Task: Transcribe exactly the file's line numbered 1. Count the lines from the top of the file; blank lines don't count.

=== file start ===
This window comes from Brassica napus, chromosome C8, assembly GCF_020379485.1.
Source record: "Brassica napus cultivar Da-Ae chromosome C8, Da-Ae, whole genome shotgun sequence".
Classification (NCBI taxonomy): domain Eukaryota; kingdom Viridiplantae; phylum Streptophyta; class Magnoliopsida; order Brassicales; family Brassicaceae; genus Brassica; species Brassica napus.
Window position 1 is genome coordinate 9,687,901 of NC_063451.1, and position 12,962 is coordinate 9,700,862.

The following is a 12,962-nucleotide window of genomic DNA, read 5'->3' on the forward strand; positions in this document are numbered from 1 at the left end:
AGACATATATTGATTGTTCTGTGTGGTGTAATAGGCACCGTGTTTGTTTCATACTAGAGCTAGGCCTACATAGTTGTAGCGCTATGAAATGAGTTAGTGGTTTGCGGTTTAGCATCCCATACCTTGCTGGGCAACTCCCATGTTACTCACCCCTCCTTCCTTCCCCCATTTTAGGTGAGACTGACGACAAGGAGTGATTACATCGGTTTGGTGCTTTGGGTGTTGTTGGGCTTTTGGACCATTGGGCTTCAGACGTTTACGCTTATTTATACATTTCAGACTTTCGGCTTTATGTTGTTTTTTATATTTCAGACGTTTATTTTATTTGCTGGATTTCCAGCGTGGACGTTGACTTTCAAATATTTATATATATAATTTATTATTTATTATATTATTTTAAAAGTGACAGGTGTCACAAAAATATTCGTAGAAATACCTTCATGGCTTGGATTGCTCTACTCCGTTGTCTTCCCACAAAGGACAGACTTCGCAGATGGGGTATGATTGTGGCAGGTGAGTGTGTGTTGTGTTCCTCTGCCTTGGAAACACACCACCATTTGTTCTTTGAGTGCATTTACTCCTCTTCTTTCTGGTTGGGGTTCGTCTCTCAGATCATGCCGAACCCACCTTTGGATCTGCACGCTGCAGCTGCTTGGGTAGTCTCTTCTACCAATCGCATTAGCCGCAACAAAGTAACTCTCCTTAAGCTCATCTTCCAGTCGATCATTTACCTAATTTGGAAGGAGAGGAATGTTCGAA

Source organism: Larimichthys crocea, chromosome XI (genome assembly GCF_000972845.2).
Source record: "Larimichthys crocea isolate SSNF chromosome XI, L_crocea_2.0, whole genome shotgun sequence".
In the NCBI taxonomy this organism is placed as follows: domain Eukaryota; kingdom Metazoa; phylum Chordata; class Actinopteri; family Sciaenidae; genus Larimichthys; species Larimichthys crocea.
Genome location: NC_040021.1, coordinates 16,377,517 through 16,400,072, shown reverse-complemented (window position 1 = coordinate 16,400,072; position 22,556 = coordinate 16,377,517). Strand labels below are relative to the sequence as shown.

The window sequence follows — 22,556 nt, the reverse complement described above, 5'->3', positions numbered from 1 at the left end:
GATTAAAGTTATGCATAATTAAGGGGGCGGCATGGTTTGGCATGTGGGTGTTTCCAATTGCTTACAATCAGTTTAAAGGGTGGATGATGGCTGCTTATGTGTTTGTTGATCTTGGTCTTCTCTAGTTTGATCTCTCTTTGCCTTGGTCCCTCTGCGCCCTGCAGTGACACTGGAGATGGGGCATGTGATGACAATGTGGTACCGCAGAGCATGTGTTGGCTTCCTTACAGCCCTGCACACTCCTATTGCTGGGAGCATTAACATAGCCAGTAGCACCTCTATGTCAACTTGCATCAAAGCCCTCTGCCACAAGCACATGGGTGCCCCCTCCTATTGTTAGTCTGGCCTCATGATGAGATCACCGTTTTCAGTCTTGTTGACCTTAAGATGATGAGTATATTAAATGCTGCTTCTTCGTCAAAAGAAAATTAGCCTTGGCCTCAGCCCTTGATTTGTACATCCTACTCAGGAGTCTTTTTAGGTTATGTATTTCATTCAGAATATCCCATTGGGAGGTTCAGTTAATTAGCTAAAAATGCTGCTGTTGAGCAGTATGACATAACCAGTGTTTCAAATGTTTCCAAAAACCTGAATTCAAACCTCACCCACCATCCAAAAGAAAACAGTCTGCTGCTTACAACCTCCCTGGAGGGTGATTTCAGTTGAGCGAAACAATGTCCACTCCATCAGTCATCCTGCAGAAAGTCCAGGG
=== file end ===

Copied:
This window comes from Brassica napus, chromosome C8, assembly GCF_020379485.1.